Special tax would provide an annual revenue stream of about $4.5 million for parks and recreation services within the community

CATHEDRAL CITY — For the past four years, the city has been working with the Desert Recreation District (DRD) to bring park and recreation services to the community. Now, the City Council appears prepared to take a special tax vote to the residents in November to make that effort a reality.

The Desert Recreation District currently provides park and recreation services in the region surrounding the city, but not currently within the city. It plans to submit an application to the Riverside County Local Agency Formation Commission to annex the territory within the city into the service area of the

The COVID-19 pandemic put initial efforts on hold in early 2020; however, in recent months work on that project has resumed. Polling was completed in early 2022 and results presented to the City Council
in May. According to the poll results, there appeared to be a chance for a successful election, according to a staff report from City Manager Charles McClendon.

The Council has determined that placing a local revenue measure on the Nov. 8 ballot and the successful approval of the measure would provide long-term funding for park and recreation facilities and services to the territory within the city. It would mean creating a Community Facilities District. (CFD)

Cathedral City is the only Coachella Valley City without its own local parks and recreation department. As a result, local children, families and seniors have access to fewer parks and recreational programs and services than residents in surrounding communities. Cathedral City is unable to maintain local parks and facilities to the same standards as neighboring communities, according to a proposed resolution the City Council will consider.

The CFD would also expand community recreational programs and facilities to provide Cathedral City’s 14,000 children and youth after-school, weekend and holiday. Upgrading maintenance of Cathedral City parks, to the same standard as other DRD parks throughout the region, will help maintain safe drinking water at parks, repair deteriorating facilities and improve security lighting and fencing.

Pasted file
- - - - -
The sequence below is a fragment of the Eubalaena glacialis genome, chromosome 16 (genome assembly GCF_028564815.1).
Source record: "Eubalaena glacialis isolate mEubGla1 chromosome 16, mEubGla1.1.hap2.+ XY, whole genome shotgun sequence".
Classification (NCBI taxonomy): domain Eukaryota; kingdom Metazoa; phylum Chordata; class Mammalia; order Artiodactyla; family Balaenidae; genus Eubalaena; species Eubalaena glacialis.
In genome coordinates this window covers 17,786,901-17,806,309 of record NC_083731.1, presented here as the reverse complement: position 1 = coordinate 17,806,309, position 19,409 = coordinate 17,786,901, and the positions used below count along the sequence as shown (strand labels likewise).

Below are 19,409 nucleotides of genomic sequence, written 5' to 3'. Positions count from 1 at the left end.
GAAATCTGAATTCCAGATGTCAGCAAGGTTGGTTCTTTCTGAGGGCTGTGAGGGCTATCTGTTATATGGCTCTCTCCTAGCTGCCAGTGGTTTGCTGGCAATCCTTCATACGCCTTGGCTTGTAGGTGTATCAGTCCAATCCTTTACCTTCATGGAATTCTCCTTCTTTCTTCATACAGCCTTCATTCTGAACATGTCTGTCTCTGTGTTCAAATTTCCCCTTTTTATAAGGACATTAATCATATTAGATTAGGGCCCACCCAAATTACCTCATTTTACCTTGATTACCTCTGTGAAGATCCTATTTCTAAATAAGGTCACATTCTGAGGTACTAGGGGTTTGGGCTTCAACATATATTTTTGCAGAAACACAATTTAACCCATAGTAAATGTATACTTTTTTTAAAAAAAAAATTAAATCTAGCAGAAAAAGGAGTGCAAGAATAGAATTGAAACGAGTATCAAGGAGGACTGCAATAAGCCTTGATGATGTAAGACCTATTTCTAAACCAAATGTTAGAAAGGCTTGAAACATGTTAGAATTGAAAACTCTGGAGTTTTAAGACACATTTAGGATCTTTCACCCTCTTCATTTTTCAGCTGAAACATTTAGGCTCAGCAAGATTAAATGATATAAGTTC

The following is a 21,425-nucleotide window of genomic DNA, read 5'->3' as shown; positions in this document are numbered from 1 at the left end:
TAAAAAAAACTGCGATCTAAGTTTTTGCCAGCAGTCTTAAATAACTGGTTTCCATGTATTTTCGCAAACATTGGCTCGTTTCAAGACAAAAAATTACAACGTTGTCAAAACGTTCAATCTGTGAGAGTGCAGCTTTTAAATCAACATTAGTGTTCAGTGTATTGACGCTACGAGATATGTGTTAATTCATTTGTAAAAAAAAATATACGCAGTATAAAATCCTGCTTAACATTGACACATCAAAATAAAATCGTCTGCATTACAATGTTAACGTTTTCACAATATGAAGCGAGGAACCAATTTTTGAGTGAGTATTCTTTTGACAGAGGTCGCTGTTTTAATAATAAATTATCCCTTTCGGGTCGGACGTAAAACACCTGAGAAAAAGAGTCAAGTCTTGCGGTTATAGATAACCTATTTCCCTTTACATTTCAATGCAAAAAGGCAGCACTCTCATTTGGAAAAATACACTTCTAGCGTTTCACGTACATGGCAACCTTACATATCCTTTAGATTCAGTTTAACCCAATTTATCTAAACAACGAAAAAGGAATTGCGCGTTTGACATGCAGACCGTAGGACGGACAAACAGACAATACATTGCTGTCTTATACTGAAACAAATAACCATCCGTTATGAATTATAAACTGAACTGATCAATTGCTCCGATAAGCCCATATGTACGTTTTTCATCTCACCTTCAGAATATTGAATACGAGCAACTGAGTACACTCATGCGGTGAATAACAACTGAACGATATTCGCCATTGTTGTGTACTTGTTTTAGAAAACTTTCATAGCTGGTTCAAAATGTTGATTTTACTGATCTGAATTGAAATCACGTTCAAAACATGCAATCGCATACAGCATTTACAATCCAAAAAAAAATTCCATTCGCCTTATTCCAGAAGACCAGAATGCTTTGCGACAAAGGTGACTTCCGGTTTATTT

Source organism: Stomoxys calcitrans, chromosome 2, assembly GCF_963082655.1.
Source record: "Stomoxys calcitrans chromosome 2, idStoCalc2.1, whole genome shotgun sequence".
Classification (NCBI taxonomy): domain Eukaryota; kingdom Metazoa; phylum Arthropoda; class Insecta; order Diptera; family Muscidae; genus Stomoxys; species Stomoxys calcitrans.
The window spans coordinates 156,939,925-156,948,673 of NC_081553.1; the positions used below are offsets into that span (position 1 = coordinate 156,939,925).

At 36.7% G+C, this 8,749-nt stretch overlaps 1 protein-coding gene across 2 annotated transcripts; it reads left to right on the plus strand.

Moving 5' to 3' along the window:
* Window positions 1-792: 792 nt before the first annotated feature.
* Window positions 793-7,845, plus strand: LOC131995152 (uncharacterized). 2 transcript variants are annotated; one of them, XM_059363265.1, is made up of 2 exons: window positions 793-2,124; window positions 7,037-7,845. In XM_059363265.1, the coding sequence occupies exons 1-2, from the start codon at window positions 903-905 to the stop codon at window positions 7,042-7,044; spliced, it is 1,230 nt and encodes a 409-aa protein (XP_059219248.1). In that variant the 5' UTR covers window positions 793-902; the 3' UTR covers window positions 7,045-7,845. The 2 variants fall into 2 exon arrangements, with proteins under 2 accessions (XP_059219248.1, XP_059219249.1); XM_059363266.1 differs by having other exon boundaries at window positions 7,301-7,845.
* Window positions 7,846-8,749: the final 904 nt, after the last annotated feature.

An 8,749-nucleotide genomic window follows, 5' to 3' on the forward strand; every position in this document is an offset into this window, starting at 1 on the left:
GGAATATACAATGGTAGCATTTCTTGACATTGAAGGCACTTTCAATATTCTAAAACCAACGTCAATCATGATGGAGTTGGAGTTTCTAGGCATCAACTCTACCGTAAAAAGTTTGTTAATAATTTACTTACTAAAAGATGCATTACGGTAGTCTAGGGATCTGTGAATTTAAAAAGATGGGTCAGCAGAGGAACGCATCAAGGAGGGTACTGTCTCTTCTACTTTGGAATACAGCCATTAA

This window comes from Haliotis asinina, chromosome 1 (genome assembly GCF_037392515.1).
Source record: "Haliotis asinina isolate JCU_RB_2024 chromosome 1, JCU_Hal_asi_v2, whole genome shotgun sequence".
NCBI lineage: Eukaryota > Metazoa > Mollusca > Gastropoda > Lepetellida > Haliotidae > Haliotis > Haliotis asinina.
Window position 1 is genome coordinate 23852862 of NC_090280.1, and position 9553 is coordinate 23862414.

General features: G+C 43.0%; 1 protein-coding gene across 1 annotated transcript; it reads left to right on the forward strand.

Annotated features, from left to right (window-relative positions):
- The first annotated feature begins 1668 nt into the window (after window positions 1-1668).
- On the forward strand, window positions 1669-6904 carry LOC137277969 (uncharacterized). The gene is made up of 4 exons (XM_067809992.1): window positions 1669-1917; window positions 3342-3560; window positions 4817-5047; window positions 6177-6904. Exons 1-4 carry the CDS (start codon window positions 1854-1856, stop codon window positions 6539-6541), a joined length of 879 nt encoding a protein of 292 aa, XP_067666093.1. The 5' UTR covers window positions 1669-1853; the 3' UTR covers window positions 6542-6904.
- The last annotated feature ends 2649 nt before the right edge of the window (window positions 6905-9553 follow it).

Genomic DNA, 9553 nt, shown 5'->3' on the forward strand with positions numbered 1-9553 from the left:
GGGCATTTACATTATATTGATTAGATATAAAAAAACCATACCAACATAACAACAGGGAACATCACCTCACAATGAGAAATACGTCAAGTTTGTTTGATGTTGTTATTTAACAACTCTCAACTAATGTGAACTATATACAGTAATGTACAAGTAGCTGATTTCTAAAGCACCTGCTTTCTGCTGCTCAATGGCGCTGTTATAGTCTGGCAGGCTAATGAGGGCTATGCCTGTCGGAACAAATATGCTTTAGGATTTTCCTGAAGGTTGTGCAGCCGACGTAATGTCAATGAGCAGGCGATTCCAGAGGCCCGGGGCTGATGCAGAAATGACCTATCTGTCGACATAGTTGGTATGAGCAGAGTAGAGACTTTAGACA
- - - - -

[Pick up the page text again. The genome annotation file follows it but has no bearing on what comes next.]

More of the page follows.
Annexing into the District would give Cathedral City residents access to the parks and recreation facilities, programs and classes offered by the District at resident rates, including community and fitness centers, sports fields, swimming pools, a golf course and driving range, as well as other various parks and open space.

Revenues generated from the Parks and Recreation ballot measure will pay for capital improvements to parks and recreation facilities within the city and funding for ongoing operations and maintenance, and cannot be diverted to other uses, ensuring a continual funding source for parks and recreation services for city, according to the resolution the City Council will consider.

On Wednesday, Aug. 3, the City Council will hold a public hearing and consider adopting a resolution in support of the Parks and Recreation special tax Ballot Measure which, if approved by Cathedral City voters, would allow the city to invest up to $39 million in capital improvements to city parks and recreation facilities up front and provide an annual revenue stream of an estimated $4.5 million for parks and recreation services within the city.

Cathedral City Plans to Take Special Tax to Voters

Ocotillo Park

Councilors seem prepared to adopt a Resolution to Form the City of Cathedral City Community
Facilities District under the Mello-Roos Community Facilities Act of 1982. This was the year Sens. Henry Mello and Assemblyman Mike Roos assisted in the passage of the “Mello-Roos Community Facilities Act of 1982” authorizing local governments and developers to create Community Facilities Districts (CFDs) for the purpose of selling tax-exempt bonds to fund public improvements.

In Cathedral City the maximum annual special tax for each developed property for fiscal year 2023-24 is as follows:

  • Single-family residential property, $0.15 building square foot
  • Accessory dwelling unit, $123 unit
  • Residential condominium property, $196 unit
  • Multi-family residential property, $172 unit
    Non-residential property, $734.00 parcel

No special tax shall be levied on agricultural property, timeshare property, public property and undeveloped property.

Depending upon interest rates at the time of bond issuance, it is anticipated the special taxes collected would support a bond issue in the amount of $38-$39 million dollars. Annual revenue generated to support services and debt service is approximately $4.6 million, according to McClendon.

While Cathedral City has long recognized the need for more recreational opportunities for its youth, seniors, and families, the recent pandemic and the needs that arose out of the lockdown and stay-at-home periods have caused the City Council and staff to “press forward quicker and more boldly” to rehabilitate and improve facilities that residents use, Mayor Raymond Gregory told Uken Report earlier.

In 2021, the City Council allocated $2.1 million for parks improvements.

The City Council will meet in special session at 5 p.m. Wednesday, Aug. 3 in the City Council Chambers,
68-700 Avenida Lalo Guerrero in Cathedral City.

This meeting will be conducted in person and via videoconference.


Image Sources

  • Ocotillo Park: Cathedral City
  • Children playing soccer: Shutterstock